02 May 2010

Drugs 4: Dacarbazine

Out of all the chemotherapy drugs I am getting, dacarbazine is the one I really loathe.  The reason for this is because of the pain that it causes.   At my first chemotherapy session, I already had a bizarre arm pain from this drug.  They put hot compresses on my arm, but that only helped minimally.  It is because of dacarbazine that I eventually had to get the line and then the port.  Dacarbazine is also known as DTIC.

Truthfully, I couldn't find many interesting tidbits or factoids about dacarbazine while surfing the web.  I'm sure some are out there, but they were not obvious to me.  

Doing a quick google image search, I found the structure of dacarbazine.  It appears to be a (relatively) simple molecule.

So, how does it work?
Per Lexi-Comp:
Alkylating agent which appears to form methylcarbonium ions that attack nucleophilic groups in DNA; cross-links strands of DNA resulting in the inhibition of DNA, RNA, and protein synthesis, the exact mechanism of action is still unclear.
In other words, much like some of the others, it inserts itself into the cancer cells' DNA, and prevents "normal" replication.  I put normal in quotation marks, since cancer cells obviously do not have a normal replication process.  

What side effects does it cause?
Well, as noted above, the side effects for this drug starts and ends with arm pain, in my case that left arm.  It would seem that the package insert does not agree with me.  Astonishingly, it does not even mention infusion pain, although it does discuss extravasation.  Lexi, however, does note that > 10% of patients will have pain on infusion, and suggests the drug be given over 30-60 minutes as rapid infusion can cause severe venous irritation.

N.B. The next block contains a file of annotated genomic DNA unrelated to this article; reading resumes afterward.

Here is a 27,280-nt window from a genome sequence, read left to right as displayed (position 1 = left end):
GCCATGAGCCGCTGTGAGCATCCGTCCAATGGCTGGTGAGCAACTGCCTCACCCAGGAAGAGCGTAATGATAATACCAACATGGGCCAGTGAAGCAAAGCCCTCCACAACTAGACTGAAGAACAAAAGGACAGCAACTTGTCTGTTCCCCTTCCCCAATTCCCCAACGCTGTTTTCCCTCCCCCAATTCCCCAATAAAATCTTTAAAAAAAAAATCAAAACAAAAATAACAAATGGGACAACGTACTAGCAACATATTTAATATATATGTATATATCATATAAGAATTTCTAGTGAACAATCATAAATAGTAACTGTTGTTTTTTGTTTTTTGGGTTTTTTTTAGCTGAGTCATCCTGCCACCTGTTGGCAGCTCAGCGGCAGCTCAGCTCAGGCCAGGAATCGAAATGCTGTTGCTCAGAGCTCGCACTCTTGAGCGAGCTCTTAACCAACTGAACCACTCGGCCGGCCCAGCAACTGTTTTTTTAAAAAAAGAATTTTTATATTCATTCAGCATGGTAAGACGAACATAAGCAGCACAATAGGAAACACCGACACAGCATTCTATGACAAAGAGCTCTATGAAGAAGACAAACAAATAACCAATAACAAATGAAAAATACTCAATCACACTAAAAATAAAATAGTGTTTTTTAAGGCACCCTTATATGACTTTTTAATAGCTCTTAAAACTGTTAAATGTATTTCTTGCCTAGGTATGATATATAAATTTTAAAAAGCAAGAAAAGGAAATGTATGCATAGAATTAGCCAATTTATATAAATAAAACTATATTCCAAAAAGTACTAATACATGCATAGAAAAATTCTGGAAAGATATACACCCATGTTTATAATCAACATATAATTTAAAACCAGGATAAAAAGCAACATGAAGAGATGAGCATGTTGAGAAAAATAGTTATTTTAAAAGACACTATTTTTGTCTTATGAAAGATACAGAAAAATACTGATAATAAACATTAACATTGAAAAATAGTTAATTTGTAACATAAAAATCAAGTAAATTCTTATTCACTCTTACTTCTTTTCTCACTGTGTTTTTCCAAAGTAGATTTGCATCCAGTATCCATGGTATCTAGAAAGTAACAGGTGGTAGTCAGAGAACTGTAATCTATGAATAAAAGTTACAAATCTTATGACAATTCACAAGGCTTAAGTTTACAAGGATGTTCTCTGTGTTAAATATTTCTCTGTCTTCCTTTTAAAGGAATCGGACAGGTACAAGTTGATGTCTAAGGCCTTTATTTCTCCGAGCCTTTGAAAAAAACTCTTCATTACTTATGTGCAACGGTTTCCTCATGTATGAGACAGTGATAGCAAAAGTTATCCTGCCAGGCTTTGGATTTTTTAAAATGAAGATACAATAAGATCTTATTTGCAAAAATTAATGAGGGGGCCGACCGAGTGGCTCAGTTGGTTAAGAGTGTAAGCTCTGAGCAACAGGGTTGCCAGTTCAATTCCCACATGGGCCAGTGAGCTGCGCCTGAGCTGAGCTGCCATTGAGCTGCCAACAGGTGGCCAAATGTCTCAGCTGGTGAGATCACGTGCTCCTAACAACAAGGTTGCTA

The other side effects noted include GI side effects, which mostly include nausea and vomiting.  Curiously, the package insert suggests a strategy of having patients not eat for 4-6 hours prior to infusion to combat diarrhea.  Since so many other parts of my treatment are constipating, I guess this tends to even those out since (thankfully), I haven't had too much burden with either problem.  I can say from my own experience that the only thing worse than being really full during chemotherapy session is being very hungry.  Dacarbazine obviously also causes leukopenia, thrombocytopenia, and myelosuppression. I have not noticed thrombocytopenia.

Also, like others in this regimen, dacarbazine displays biphasic elimination, with an initial half-life of 20 minutes and a terminal half-life of 5 hours.  In other words, this is mostly gone after about a day.  It is eliminated 30-50% unchanged in the urine, and the other half or two-thirds is extensively metabolized by  1A2 and 2E1, which are less common P450 isozymes.  It is minimally protein bound, and has a volume of distribution not much more than the total body water, in other words, fairly small.

As a result of being a 1A2 and 2E1 substrate, there are some potential drug interactions, but none that affect me, or (I'd venture) most people on the ABVD regimen.

The typical dacarbazine dose is 375 mg/m2.  So, given my own math of a BSA of ~ 2.26m2, that would be about 847mg, and my dose is 840mg.   As a result of all the pain I had, I now get this in a bag that is approximately somewhere between 500mL and 1 liter, and so even with the port, this drug feels like it takes forever to infuse.  Dacarbazine is colorless.

What other cancers is dacarbazine used in?
It is used in malignant melanoma and Hodgkin's, obviously, it is also being studied in treatment of soft-tissue sarcomas, islet cell tumors, pheochromocytoma, and medullary carcinoma of the thyroid, per Lexi.

What else can I say about dacarbazine?
Not much.  Just a boring, painful drug. Doing this post doesn't make me like it any more, that's for sure. Package insert is here.  Chemocare's website is here.

1 comment:

  1. Dacarbazine can cause severe, even fatal, liver problems (hepatic necroses), or a decrease in the formation of new blood cells (hemopoietic depression).Read more here